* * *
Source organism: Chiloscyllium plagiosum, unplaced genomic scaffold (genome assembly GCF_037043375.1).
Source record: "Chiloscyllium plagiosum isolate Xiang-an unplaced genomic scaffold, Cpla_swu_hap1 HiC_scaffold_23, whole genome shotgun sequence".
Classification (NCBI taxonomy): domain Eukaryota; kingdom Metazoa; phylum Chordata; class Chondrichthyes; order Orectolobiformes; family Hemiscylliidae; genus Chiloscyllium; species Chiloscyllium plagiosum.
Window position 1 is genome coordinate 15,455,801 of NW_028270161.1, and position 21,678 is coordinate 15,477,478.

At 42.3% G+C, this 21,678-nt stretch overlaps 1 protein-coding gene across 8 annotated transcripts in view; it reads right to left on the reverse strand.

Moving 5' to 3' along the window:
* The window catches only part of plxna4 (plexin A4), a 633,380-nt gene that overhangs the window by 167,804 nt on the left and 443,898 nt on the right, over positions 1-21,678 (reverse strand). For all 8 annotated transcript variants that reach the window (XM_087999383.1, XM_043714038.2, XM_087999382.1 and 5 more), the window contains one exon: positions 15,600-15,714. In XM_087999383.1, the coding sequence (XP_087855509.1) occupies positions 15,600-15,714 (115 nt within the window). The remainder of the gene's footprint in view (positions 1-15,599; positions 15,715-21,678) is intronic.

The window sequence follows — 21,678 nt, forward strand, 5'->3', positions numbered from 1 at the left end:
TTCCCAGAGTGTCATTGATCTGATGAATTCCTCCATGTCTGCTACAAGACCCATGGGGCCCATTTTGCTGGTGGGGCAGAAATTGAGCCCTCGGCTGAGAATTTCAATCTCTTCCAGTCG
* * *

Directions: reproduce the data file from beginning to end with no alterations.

Source organism: Chiloscyllium plagiosum, unplaced genomic scaffold (genome assembly GCF_037043375.1).
Source record: "Chiloscyllium plagiosum isolate Xiang-an unplaced genomic scaffold, Cpla_swu_hap1 HiC_scaffold_23, whole genome shotgun sequence".
Classification (NCBI taxonomy): domain Eukaryota; kingdom Metazoa; phylum Chordata; class Chondrichthyes; order Orectolobiformes; family Hemiscylliidae; genus Chiloscyllium; species Chiloscyllium plagiosum.
Window position 1 is genome coordinate 15,455,801 of NW_028270161.1, and position 21,678 is coordinate 15,477,478.

At 42.3% G+C, this 21,678-nt stretch overlaps 1 protein-coding gene across 8 annotated transcripts in view; it reads right to left on the reverse strand.

Moving 5' to 3' along the window:
* The window catches only part of plxna4 (plexin A4), a 633,380-nt gene that overhangs the window by 167,804 nt on the left and 443,898 nt on the right, over positions 1-21,678 (reverse strand). For all 8 annotated transcript variants that reach the window (XM_087999383.1, XM_043714038.2, XM_087999382.1 and 5 more), the window contains one exon: positions 15,600-15,714. In XM_087999383.1, the coding sequence (XP_087855509.1) occupies positions 15,600-15,714 (115 nt within the window). The remainder of the gene's footprint in view (positions 1-15,599; positions 15,715-21,678) is intronic.

The window sequence follows — 21,678 nt, forward strand, 5'->3', positions numbered from 1 at the left end:
TTCCCAGAGTGTCATTGATCTGATGAATTCCTCCATGTCTGCTACAAGACCCATGGGGCCCATTTTGCTGGTGGGGCAGAAATTGAGCCCTCGGCTGAGAATTTCAATCTCTTCCAGTCG